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Stocks

The little guy rescues corporate Japan

Japanese individuals are increasingly placing stock market bets

TOKYO -- Japanese listed companies are trying to woo small investors. A little more than 14% have done quite well, increasing the number of their shareholders by double digits.

Incentives like share splits and higher dividends are helping. So is a government-introduced incentive.

Call it good timing because at the same time the old Japan Inc. tradition of groups of companies buying one another's shares is diminishing.

According to data compiled by The Nikkei, 501 of all Japanese listed companies that had half- or full-year closings from the end of April through the end of September saw at least a 10% increase in the number of shareholders from the previous half-year period. 

As of the end of last March, the total number of individual shareholders came to 49.4 million, up 8% from a year earlier, according to the Tokyo Stock Exchange. The results indicate that individual investors are part of the trend. 

In Japan, foreign investors account for 30% of shareholders of listed companies by value. Of every 100 investors on the TSE, 97 are individuals.

For Ono Pharmaceutical, maker of the cancer medicine Opdivo, the number of shareholders increased by a multiple of 4.4 during the six months through September. In April, the company exercised a five-for-one stock split. This reduced the share price to a level more affordable to small investors.

In a side note, the company's cross-shareholding partners, including Nissin Foods Holdings, in September sold their holdings of the drugmaker; individual investors appear to have stepped in to soak them up.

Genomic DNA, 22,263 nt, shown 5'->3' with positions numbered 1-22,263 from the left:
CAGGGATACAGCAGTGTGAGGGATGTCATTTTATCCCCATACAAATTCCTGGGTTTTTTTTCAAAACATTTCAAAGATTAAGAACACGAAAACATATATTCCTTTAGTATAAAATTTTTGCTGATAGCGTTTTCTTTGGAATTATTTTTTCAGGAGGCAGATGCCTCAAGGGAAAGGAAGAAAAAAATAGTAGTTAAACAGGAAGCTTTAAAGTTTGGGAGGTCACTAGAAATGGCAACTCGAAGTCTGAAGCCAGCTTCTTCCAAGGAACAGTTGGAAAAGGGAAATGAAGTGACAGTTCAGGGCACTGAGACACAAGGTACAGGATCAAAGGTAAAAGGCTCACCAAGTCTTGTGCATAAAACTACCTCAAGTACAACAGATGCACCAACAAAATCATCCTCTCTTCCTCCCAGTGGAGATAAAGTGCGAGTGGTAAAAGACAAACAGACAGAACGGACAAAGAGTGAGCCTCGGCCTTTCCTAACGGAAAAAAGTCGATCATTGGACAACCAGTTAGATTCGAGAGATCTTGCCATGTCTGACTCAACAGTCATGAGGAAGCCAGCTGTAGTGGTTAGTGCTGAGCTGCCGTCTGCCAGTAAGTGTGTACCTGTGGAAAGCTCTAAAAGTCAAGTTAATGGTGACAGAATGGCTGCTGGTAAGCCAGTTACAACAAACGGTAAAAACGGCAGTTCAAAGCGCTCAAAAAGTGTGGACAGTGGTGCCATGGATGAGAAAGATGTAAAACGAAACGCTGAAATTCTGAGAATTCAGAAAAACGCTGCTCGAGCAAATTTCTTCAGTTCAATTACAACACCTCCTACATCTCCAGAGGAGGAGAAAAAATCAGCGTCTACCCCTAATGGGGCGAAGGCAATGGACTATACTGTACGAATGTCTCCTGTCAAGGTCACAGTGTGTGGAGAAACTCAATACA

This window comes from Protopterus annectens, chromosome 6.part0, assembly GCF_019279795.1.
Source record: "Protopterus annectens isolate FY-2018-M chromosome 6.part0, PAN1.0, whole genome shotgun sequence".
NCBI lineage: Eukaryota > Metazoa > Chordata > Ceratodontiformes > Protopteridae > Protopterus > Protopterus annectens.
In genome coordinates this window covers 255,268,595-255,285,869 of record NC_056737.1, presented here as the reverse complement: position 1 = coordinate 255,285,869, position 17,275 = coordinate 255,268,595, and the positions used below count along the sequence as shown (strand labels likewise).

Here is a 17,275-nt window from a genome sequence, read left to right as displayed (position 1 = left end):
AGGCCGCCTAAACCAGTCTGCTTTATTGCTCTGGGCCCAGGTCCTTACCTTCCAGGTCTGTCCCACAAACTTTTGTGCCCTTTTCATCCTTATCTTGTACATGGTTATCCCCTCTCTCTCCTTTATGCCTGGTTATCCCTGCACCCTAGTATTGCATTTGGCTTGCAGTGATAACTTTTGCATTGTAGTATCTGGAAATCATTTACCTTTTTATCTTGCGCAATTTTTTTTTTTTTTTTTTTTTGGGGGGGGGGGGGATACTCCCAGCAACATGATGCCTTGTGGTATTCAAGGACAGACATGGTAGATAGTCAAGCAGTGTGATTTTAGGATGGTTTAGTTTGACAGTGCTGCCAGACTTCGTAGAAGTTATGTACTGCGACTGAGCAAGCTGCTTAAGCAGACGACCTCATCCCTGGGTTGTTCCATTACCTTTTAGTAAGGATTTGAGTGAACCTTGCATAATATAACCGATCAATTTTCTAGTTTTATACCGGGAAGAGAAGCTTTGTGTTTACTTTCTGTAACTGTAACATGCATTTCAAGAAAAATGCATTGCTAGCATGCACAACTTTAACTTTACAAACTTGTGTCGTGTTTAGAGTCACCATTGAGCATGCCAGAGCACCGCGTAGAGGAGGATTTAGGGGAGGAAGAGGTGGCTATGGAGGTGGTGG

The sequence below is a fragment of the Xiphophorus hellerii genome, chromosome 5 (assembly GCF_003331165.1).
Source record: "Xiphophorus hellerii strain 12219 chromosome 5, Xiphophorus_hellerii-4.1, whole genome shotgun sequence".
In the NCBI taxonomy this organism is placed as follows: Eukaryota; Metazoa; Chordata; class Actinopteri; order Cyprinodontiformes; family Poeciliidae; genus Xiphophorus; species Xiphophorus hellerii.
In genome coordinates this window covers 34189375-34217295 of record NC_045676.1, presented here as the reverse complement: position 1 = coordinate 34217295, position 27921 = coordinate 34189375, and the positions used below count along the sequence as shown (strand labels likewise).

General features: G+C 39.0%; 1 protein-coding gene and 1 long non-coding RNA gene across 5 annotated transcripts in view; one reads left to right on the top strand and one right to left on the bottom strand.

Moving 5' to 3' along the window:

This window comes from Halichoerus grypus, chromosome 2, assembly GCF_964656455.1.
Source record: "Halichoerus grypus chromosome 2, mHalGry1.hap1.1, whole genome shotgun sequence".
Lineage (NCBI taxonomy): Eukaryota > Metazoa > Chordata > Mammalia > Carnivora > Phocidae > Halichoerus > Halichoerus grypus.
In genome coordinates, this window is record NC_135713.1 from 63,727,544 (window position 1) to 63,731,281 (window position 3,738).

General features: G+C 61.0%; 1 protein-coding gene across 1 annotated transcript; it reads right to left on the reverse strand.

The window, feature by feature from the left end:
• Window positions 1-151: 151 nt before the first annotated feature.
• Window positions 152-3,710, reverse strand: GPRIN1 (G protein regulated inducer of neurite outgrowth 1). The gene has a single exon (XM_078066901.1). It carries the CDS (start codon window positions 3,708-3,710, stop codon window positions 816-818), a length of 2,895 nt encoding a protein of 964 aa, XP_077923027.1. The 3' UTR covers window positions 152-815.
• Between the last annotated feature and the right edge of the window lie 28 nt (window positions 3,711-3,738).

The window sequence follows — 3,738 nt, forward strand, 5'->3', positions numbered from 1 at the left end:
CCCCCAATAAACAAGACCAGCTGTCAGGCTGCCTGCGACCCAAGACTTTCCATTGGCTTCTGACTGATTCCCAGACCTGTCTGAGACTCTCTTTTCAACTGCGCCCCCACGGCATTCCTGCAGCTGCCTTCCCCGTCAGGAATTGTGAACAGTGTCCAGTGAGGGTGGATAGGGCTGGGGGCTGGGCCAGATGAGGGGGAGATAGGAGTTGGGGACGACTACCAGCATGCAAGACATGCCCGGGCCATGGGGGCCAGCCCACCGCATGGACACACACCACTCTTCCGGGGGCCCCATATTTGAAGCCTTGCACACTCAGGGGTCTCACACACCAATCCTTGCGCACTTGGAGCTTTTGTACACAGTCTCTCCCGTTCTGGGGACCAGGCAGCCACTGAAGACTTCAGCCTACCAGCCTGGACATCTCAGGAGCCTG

K's Holdings, operator of home appliance outlets, did a two-for-one split in June. This helped its shareholder number rise by roughly 30%. The chain store operator is also considering more attractive shareholder perks.

On the other hand, Ajinomoto and Seiko Holdings, raised their interim cash dividends at the end of September, then saw 50% bumps in the numbers of their shareholders.

In January 2014, Japan's government introduced tax-free NISA investment accounts to coax Japanese to empty their savings into the stock market. Three years on and the scheme seems to be contributing to the increasing shareholder count.

Also encouraging has been companies' willingness to reconsider their cross-shareholding arrangements. As banks and corporations began selling more of these shares, listed companies went on a search for new long-term shareholders and settled on individuals.  

In June, Mitsubishi group companies, including trading house Mitsubishi Corp., sold shares of Mitsubishi Research Institute. The research company explained that the move was partly aimed at increasing the number of its individual shareholders.

Listed companies are required to maintain a certain number of shareholders, according to Mitsubishi Research Institute. This way, they can be sure to have enough "share liquidity" in the market.

(Nikkei)

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